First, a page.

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What is deep packet inspection?

Deep packet inspection (DPI) is like a squad of Secret Service agents looking after your network. But is it always better to use the Secret Service even if a bouncer checking IDs could suffice? After all, excessive security measures may create bottlenecks and slow down your network. So when should you use DPI? Find out what deep packet inspection is, how it works, and when you should use it.

What is deep packet inspection?

What is DPI?

Deep packet inspection is a type of network packet filtering, also known as information extraction or complete packet inspection. Any information you send or receive online, whether it would be an email or you connecting to a website, is divided into packets. These packets consist of headers and payloads that tell devices where these packets are from and where they are going.

Your router, for example, protects your devices by performing basic packet filtering, also known as stateless packet filtering. It checks the incoming packet headers against a set of rules (also called Access Control List) like specific source/destination IP addresses/port numbers and dismisses the ones that don’t.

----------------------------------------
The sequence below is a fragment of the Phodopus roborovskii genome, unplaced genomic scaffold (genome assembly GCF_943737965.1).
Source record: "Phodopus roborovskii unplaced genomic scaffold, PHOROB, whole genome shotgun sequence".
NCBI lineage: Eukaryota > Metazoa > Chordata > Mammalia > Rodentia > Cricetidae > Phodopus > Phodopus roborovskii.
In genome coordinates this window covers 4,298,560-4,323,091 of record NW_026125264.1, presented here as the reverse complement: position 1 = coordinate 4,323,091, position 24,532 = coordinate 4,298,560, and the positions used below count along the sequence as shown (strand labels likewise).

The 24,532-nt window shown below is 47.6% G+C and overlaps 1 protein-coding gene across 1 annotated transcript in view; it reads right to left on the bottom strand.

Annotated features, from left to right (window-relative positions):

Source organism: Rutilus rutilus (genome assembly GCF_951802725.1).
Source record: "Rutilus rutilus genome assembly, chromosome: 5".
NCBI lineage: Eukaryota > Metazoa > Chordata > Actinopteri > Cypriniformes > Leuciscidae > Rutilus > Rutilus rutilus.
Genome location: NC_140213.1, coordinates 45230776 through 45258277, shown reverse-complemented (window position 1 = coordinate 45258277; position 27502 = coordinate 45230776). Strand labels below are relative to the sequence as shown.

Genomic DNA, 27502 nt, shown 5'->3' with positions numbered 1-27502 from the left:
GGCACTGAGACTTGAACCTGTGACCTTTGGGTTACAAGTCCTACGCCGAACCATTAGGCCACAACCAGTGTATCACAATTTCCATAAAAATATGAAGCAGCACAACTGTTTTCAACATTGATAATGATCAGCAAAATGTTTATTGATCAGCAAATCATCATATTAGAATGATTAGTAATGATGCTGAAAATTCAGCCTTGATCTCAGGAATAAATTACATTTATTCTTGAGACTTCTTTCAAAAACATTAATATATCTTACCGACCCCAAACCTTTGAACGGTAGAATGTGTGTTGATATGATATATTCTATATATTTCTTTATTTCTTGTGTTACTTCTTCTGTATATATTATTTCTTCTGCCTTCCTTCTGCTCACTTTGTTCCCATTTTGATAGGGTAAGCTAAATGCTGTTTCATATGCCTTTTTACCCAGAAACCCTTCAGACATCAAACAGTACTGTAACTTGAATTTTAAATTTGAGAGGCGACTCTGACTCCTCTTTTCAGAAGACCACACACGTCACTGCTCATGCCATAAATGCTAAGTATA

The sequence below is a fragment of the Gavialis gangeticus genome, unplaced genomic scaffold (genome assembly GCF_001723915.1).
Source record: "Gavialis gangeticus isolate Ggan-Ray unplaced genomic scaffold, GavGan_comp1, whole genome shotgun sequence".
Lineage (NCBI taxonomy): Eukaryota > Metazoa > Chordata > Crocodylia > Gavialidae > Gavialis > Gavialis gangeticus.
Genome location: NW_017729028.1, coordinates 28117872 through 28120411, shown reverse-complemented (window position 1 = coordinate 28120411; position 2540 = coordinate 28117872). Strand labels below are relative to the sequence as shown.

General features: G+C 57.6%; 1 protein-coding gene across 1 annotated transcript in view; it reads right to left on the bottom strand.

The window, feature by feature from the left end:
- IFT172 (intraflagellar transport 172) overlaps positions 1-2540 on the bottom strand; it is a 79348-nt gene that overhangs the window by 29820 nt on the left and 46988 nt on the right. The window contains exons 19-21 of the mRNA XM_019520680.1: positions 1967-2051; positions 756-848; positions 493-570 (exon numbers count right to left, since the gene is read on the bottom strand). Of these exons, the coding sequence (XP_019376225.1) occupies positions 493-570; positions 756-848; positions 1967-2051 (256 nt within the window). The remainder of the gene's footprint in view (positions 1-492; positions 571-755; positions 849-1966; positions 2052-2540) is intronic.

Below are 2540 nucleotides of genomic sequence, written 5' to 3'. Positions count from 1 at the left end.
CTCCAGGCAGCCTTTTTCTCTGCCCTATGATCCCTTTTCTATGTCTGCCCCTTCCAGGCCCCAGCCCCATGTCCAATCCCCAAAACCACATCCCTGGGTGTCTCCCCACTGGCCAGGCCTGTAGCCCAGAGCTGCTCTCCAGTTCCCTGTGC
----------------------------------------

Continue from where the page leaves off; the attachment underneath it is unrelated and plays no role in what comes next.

If stateless packet filtering only checks the headers, then DPI checks both the packet header and what’s inside the packet — its payload. The user can then weed out anything that doesn’t match the pre-defined ruleset, like non-compliance to a protocol, spam, viruses, or intrusions. The responsibility for defining the rulesets can lie with the end-user, the Internet Service Provider (ISP), or the network administrator, depending on the context and control over the network..

How does DPI work?

How deep packet inspection functions in your system depends on the type of a DPI tool you’re planning on using. For example, next-generation firewalls, intrusion detection systems, various network monitoring tools, and even routers can offer DPI support.

Here’s how deep packet inspection works step by step: